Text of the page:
Yerry Mina’s Header Eliminates Senegal from the 2018 World Cup

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Senegal exited the 2018 World Cup following a harsh 1-0 defeat to Colombia. In quite an even encounter, Yerry Mina scored his second goal of the tournament which eliminated the African nation. Level on points, goal difference and goals scored, it was FIFA’s “Fair Play” ranking that allowed Japan to qualify instead. Senegal are probably undeserving of this elimination. They won the first game against Poland after a fine showing, drew against Japan where they should have buried more goals and were unable to breach a Colombian defence in the final match. For the South Americans, however, they make the last 16 for the second successive World Cup and will face Group G runner’s up, England.

Senegal were well-organised.

Aliou Cissé organised his Senegalese defensive shape really well once again. Just like the opening clash with Poland, he aimed at stopping the Colombian midfield from having much of the ball. They were compact with their vertical shape, explaining their 4-4-2 formation. The two forwards, Sadio Mané and Mbaye Niang didn’t press the Colombian back four highly, instead focusing on closing down spaces for the two Colombian defensive midfielders, Mateus Uribe and Carlos Sánchez. Senegal maintained their shape flawlessly. As Colombia tried to overcome their midfield struggle, they brought their wide players deeper more often and even that was marked out.

As the two Colombian wingers had to come so deep, they were ineffective. This ruled out the wide threat that Colombia were so good with against Poland. Senegal were smart, instinctive and that was what gave Aliou Cissé’s men such a good chance of qualifying. A key player in the Senegalese midfield was Cheikhou Kouyate. He was the one who linked defense with attack. Supported by Mbaye Niang, who constantly dropped deeper from his attacking role, Senegal were well-linked, well-drilled and were unlucky to not make it through to the next round.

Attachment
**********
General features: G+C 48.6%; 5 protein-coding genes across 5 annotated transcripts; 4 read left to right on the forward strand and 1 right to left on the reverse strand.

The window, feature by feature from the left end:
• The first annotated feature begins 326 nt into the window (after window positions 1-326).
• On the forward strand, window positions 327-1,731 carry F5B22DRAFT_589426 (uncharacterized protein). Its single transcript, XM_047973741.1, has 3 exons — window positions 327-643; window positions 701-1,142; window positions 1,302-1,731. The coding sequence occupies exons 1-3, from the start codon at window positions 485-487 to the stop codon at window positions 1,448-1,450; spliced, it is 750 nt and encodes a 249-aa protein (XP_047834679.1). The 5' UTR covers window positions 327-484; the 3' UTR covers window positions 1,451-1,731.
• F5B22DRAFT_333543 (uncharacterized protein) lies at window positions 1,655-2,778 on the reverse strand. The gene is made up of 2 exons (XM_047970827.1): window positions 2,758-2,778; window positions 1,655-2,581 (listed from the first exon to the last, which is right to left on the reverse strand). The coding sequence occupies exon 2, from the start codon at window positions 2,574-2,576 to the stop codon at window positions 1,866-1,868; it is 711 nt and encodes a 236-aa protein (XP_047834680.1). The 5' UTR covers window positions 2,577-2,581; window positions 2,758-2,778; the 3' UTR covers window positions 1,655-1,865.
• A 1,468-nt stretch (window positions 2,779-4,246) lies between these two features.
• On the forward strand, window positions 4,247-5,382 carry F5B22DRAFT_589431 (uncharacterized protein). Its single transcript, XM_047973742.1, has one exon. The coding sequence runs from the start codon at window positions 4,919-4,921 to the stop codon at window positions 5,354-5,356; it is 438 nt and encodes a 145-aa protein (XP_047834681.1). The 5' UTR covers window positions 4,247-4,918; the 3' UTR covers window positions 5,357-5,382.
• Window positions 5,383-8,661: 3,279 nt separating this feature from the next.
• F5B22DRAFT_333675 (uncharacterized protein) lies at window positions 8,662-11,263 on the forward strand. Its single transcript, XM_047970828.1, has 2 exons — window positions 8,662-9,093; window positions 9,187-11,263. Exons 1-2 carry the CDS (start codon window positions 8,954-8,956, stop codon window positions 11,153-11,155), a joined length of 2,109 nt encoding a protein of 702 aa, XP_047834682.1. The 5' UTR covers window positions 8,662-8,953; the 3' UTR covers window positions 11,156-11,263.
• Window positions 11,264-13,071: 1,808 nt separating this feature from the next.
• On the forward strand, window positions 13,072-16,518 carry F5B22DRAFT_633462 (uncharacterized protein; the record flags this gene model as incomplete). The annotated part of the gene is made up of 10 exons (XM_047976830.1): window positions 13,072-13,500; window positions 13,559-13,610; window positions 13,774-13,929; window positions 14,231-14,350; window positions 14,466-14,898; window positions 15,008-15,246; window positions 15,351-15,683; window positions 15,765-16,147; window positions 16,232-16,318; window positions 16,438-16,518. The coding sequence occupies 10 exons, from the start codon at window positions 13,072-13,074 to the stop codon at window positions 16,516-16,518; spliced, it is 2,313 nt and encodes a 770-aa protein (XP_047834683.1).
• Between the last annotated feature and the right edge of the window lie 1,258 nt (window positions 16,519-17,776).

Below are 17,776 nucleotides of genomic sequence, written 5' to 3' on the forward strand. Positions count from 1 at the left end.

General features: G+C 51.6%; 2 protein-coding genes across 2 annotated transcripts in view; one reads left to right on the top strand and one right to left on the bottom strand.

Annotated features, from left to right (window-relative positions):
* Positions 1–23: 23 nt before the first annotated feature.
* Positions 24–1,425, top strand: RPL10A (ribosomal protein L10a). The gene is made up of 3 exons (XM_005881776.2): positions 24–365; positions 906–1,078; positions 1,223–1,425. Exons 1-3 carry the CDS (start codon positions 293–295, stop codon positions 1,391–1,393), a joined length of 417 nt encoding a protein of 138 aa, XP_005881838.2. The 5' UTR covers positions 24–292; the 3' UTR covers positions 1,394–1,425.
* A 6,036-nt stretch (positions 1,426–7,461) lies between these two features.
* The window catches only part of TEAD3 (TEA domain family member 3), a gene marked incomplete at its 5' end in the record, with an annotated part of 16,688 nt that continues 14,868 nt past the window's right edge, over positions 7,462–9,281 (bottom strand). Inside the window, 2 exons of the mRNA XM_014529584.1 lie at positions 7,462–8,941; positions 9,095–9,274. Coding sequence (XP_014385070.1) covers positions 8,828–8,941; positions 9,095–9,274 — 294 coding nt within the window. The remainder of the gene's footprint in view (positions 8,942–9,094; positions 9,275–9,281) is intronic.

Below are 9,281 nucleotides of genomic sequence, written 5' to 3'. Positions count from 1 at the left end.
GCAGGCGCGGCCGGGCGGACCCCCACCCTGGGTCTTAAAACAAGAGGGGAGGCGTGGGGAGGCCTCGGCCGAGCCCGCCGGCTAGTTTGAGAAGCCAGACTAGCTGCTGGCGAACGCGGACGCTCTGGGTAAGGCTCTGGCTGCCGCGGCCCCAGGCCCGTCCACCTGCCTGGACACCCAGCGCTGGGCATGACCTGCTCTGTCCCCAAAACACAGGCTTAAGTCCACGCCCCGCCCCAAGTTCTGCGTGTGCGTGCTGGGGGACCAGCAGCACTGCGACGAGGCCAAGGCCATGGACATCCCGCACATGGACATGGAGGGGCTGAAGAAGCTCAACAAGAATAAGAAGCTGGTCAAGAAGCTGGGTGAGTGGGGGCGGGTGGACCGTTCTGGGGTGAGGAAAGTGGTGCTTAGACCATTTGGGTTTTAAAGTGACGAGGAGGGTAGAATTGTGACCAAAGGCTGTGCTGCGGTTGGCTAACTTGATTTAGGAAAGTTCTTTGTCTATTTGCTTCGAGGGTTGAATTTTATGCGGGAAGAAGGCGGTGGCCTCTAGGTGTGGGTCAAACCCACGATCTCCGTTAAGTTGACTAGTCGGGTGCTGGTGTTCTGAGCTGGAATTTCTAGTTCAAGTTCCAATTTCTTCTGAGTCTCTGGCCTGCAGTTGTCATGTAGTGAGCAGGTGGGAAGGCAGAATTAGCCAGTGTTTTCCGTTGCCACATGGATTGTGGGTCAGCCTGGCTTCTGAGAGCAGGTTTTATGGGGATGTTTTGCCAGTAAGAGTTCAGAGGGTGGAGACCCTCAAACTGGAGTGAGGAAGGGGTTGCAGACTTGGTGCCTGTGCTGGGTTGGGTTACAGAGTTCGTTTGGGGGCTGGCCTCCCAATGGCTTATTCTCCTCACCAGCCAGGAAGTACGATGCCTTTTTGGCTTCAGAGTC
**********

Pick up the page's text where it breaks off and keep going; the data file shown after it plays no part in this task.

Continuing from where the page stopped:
However, their second-half no-show deserted them. They probably thought playing to a goalless draw would be enough, but that plan backfired. Colombia were more resilient and determined in the second-half to get a goal and make their progression certain and that proved to be Senegal’s downfall. After a magnificent tournament, one half of football saw them miss out on history. Now, the tournament ends with no African nations in the second round for the first time since 1982.

Colombia react well

Colombia carried on their form from their previous game – the 3-0 win over Poland. Despite James Rodríguez’s early departure due to injury, they were able to trouble Senegal frequently. Their defence is what seems to be most pleasing. Yerry Mina came to the World Cup on the back of an underwhelming season with Barcelona, but after a slow start against Senegal, he grew into the game, adding a goal to his astute performance. Dávinson Sánchez, meanwhile, has been one of the best defenders in the tournament, and he was rock-solid against Senegal once again. The two have formed a formidable pairing at the back.

The form of Juan Quintero has also been encouraging. He has been involved in goals in all the games Colombia have played this summer and added an assist today. Initially deputising for Rodríguez in the first game, he has now grown in his continued absence. Against Senegal, he operated smartly from the wing, overcoming the rigid Senegalese setup quite frequently. His set-piece delivery has been exquisite and that fact that he has someone as strong as Yerry Mina aids his skills well.

Another key performer was the left-back, Johan Mojica. He had the tough task of stopping the exotic Ismaïla Sarr, who had a decent game. The defender linked up well with Quintero down the left side, and with England to come next, he can expect to find more spaces to exploit in England’s 3-5-2 formation, taking advantage of the room given to him by Kieran Trippier’s attacking intent. Quick, smart and adaptive, the 25-year-old has had an impressive tournament and has been one of the left-backs around.

Fair play rule: is it actually fair?

It seems really harsh on Senegal to go out on their Fair Play record. The rule needs mending, and it cannot be verified whether some of the cards they received or Japan received were entirely bookable offences or not. Perhaps there was an error in judgment from the referee or an unfair call. The fact that they weren’t even amongst the top 10 least disciplined nations makes it a baffling rule. There needs to be a more viable tiebreaker – one that puts footballing talent and not mere numbers to the fore.

As the tournament progresses, this rule will not be used further. For Senegal, it’s a flight back home, but Colombia come up against an improving England side. The clash will determine if they make it to the quarter-finals for a second successive World Cup finals for the first time in their history – a fitting reward for coach José Pékerman’s great work which will undoubtedly see him become the country’s best ever football manager.

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